The rising incidence of long term conditions (LTCs) is the greatest single challenge to public health in the UK with the most important factors being age and socio-economic deprivation. Many people with LTCs have more than medical condition and are frequently prescribed 5 or more drugs at once – some to counteract the adverse reactions of other medicines. Treatment of this kind is common in people with LTCs and is also associated with an increased risk of adverse drug reactions.

The effectiveness and cost-effectiveness of care for long term conditions (LTCs) could be greatly enhanced by integrating Complementary Medicine (CM), especially alongside other patient-centred self-care and enabling approaches.

The Health Committee decided to examine the way in which the NHS and social care system in England supported people with long-term conditions (LTC) and called for written evidence to be submitted by the 9th May 2013.

The Department of Health’s website defines long-term conditions (LTC) as “conditions that cannot, at present, be cured, but can be controlled by medication and other therapies. The life of a person with a LTC is forever altered – there is no return to ‘normal’.” Over 20 million people in England are living with one or more long-term condition and treatment and care of these accounts for 70% of the health budget.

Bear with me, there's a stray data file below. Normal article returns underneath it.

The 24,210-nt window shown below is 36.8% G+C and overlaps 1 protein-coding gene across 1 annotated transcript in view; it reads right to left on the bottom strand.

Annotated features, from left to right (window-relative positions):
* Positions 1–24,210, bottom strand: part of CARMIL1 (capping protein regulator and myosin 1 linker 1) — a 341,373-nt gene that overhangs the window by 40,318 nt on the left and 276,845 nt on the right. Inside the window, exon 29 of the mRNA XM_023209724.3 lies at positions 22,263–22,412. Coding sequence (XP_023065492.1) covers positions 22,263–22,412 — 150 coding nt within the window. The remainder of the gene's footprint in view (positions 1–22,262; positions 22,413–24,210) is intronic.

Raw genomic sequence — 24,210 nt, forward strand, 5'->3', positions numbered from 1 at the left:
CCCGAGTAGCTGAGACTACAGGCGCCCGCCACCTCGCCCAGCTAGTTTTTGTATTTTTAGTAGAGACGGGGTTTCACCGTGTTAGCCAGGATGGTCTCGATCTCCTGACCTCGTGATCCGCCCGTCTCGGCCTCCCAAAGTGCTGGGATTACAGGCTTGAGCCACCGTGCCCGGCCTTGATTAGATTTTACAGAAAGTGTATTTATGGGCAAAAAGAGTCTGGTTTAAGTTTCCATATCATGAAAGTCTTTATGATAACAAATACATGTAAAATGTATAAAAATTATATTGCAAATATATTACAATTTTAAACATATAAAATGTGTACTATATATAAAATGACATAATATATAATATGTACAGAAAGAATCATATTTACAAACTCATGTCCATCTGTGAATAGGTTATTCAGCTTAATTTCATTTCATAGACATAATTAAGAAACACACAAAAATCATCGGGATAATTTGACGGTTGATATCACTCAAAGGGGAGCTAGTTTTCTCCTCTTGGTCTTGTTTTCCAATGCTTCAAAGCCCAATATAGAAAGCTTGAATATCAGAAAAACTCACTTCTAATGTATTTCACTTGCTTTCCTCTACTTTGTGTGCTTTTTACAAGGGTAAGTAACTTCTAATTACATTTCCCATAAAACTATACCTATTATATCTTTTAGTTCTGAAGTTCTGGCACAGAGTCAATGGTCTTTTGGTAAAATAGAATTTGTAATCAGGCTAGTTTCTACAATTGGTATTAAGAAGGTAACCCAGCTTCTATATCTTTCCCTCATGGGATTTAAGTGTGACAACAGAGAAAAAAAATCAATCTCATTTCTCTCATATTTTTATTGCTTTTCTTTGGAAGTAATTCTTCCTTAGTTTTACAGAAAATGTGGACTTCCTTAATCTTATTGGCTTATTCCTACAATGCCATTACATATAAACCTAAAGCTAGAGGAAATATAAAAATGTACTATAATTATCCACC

On the 18th June, the Health Committee began its enquiry inviting a selection of people who had made written submissions to attend a hearing of oral evidence.

Witnesses for the second hearing, on 29th October, included Dr Peter Fisher, Clinical Director and Director of Research at the Royal London Hospital for Integrated Medicine together with Professor George Lewith, Professor of Health Research at University of Southampton to talk about the role of complementary medicine and how it can offer an integrated approach to in the treatment of LTC for the benefit of patients. Click here to see them on Parliament Live